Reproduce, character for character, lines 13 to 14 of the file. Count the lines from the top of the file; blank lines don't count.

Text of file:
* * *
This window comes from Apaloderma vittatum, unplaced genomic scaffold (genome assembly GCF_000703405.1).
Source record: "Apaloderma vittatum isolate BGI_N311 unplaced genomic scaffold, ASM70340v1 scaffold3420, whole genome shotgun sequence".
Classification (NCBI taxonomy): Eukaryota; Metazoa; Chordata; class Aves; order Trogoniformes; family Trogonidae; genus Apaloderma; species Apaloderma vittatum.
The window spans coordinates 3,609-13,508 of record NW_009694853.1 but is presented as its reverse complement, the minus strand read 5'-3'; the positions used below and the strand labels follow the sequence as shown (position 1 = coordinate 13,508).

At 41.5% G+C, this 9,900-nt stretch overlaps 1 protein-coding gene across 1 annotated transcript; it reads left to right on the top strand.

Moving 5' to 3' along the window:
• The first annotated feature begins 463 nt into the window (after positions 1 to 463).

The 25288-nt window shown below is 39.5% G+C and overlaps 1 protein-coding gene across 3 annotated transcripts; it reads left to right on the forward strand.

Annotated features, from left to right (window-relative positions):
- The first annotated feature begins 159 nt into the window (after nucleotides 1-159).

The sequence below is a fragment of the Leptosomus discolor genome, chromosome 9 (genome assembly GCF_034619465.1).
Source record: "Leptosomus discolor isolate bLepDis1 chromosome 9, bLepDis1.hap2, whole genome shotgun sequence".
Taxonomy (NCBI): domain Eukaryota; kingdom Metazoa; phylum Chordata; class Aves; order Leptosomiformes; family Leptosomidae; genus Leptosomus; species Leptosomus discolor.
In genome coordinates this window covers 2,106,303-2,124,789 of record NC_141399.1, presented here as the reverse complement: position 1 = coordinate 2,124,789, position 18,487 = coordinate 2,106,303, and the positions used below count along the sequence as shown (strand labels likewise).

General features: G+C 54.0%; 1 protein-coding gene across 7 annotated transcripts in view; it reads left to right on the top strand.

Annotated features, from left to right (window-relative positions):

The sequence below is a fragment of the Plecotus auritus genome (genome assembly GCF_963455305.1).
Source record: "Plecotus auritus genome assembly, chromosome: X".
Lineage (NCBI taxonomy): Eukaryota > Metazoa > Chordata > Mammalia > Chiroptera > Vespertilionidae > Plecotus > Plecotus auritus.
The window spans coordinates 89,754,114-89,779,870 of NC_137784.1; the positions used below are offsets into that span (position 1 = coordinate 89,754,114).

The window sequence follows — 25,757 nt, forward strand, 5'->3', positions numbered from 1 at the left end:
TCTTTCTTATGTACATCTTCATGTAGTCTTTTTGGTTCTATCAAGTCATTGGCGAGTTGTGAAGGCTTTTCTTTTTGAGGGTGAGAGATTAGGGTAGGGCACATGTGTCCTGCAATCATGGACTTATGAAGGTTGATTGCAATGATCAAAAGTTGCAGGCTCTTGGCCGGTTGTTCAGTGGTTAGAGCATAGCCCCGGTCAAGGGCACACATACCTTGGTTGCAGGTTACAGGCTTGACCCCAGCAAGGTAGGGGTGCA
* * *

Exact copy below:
Taxonomy (NCBI): domain Eukaryota; kingdom Metazoa; phylum Chordata; class Aves; order Leptosomiformes; family Leptosomidae; genus Leptosomus; species Leptosomus discolor.
In genome coordinates this window covers 2,106,303-2,124,789 of record NC_141399.1, presented here as the reverse complement: position 1 = coordinate 2,124,789, position 18,487 = coordinate 2,106,303, and the positions used below count along the sequence as shown (strand labels likewise).